SEC Targeting Firms' Cybersecurity as Market Risk

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By Yin Wilczek  

May 1 --The recent alert by the Securities and Exchange Commission's Office of Compliance Inspections and Examinations on financial firms' preparedness signals a “paradigm shift” in the way the commission views cybersecurity, panelists said May 1 during a webcast.

Historically, the SEC focused on broker-dealers and investment advisers' protection of customer data and information, said John Reed Stark, managing director of the digital risk management firm Stroz Friedberg, and a former chief of the SEC Enforcement Division's Office of Internet Enforcement.

Now, the SEC looks “at cybersecurity as: if you're a regulated entity and you don't have cybersecurity, that represents a threat to the global marketplace,” Stark said.

Stark was a participant in a Securities Docket webcast on cybersecurity.

Prior Enforcement Actions

Co-panelist Bradley Bondi, a Washington-based partner at Cadwalader, Wickersham & Taft LLP, also warned that registrants cannot “gain too much” comfort from looking at the SEC's prior enforcement actions under Regulations S-P and S-ID.

“It is a whole new world,” Bondi said. These cases “provide an interesting insight into what the staff has done in the past, but it's really a bit of uncharted territory” going forward as to how the SEC will police cybersecurity preparedness.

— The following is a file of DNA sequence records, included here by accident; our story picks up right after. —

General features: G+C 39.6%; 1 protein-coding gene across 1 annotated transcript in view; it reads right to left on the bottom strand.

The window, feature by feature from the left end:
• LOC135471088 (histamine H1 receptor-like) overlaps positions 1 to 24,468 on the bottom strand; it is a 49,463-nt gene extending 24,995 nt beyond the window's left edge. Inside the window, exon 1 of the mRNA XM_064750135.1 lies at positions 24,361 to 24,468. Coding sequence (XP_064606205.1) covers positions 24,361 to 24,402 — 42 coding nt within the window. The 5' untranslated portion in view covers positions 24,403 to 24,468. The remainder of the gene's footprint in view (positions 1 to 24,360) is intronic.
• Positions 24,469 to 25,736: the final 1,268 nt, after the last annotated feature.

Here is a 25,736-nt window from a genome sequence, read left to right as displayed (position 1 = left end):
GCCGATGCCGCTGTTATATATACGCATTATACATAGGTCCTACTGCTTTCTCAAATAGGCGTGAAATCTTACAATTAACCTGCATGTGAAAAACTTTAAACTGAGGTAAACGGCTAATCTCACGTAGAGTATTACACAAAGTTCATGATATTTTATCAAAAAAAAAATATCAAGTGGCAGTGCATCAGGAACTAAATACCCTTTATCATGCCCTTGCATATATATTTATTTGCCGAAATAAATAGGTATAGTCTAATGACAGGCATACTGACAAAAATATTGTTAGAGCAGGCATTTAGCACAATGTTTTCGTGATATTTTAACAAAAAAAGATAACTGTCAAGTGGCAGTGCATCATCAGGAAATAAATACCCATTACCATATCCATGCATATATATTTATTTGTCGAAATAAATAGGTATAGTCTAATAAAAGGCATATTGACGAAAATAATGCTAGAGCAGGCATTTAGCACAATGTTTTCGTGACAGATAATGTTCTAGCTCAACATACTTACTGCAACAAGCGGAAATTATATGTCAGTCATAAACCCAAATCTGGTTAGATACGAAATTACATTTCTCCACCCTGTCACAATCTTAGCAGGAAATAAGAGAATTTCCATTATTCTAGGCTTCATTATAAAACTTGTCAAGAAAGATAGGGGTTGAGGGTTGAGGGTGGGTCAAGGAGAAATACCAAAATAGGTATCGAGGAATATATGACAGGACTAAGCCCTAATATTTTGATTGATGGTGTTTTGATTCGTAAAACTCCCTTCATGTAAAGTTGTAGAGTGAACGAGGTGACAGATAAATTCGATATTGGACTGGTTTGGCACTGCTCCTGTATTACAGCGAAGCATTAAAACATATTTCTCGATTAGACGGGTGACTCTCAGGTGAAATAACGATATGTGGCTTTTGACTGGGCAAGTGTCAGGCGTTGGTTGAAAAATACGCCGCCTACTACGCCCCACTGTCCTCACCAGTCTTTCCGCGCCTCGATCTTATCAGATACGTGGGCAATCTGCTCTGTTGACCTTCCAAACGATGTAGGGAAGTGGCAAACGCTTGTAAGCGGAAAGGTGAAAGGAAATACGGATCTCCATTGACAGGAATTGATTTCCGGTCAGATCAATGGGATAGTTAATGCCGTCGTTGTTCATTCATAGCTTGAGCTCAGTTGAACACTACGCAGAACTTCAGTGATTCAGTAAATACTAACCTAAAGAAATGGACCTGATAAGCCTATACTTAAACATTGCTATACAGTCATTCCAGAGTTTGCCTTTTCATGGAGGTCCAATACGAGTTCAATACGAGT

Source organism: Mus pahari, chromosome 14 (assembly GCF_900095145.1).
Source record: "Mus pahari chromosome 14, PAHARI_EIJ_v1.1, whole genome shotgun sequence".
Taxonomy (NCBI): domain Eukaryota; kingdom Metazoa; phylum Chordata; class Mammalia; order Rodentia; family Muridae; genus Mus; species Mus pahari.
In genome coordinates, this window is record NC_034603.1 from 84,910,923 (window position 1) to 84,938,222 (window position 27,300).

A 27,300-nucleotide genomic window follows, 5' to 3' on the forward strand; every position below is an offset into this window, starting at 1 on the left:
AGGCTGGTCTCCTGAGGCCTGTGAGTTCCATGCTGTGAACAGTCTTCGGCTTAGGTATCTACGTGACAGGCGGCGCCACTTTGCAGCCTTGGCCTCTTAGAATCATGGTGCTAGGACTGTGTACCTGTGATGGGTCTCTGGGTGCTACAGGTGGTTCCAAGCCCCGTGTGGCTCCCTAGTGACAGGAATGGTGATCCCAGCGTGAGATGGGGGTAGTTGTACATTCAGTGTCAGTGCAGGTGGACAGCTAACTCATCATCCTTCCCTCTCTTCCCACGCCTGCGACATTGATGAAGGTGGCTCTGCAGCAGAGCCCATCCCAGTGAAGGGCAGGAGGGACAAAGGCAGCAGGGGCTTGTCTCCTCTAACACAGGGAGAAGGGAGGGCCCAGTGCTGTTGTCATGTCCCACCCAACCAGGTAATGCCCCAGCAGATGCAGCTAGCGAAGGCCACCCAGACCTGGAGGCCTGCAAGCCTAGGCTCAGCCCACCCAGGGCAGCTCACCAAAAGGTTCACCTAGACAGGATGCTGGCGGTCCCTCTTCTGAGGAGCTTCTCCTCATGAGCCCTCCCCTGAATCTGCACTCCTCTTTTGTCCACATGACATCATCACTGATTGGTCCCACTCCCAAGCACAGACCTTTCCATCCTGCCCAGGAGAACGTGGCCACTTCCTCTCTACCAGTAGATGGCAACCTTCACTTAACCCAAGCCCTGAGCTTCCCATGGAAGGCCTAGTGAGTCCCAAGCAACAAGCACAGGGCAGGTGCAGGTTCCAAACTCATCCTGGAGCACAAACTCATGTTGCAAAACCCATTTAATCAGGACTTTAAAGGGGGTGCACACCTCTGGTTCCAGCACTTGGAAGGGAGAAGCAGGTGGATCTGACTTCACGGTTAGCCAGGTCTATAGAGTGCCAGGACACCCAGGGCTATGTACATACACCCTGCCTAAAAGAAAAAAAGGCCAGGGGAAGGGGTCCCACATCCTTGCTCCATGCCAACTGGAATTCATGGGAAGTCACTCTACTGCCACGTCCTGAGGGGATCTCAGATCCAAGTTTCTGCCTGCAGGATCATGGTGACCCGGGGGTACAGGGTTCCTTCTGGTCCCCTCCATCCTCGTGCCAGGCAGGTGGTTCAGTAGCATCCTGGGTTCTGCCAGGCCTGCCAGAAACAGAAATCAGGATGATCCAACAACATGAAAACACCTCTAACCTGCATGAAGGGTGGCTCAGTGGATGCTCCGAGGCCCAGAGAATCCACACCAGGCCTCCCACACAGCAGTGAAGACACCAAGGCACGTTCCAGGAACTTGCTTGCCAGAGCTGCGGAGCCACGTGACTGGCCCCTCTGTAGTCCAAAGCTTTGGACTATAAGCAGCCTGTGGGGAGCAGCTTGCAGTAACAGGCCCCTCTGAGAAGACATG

Reg S-P requires broker-dealers and investment advisers to implement policies and procedures reasonably designed to prevent unauthorized access. Reg S-ID requires registrants to set up programs that identify, detect and respond to identity theft “red flags.”

Cybersecurity is now a top regulatory concern in the wake of several high-profile incidents, including one at Target Corp. (29 CCW 105, 4/2/14). The SEC recently hosted a roundtable to discuss cybersecurity issues (29 CCW 61, 2/19/14).

Data Breach Response

The panel also was asked how firms experiencing a data breach can show in court or to regulators that they had a reasonable framework in place.

Stark observed that regulatory and judicial scrutiny of cyber preparedness usually revolves around how a company or firm reacts to a breach.

If firms show they consistently review and update their policies and systems, train their employees, allocate sufficient resources to cybersecurity and show a very “methodical response” to data incidents, that generally would constitute a reasonable response, Stark said.

Meanwhile, Shelley Parratt, deputy director of the Securities and Exchange Commission's Division of Corporation Finance, in a speech at Northwestern University School of Law said May 1 that inadequate explanation of cybersecurity preparedness and risks remains a key deficiency in corporate disclosure documents filed with the commission. 


To contact the reporter on this story: Yin Wilczek in Washington at

To contact the editor responsible for this story: Phyllis Diamond at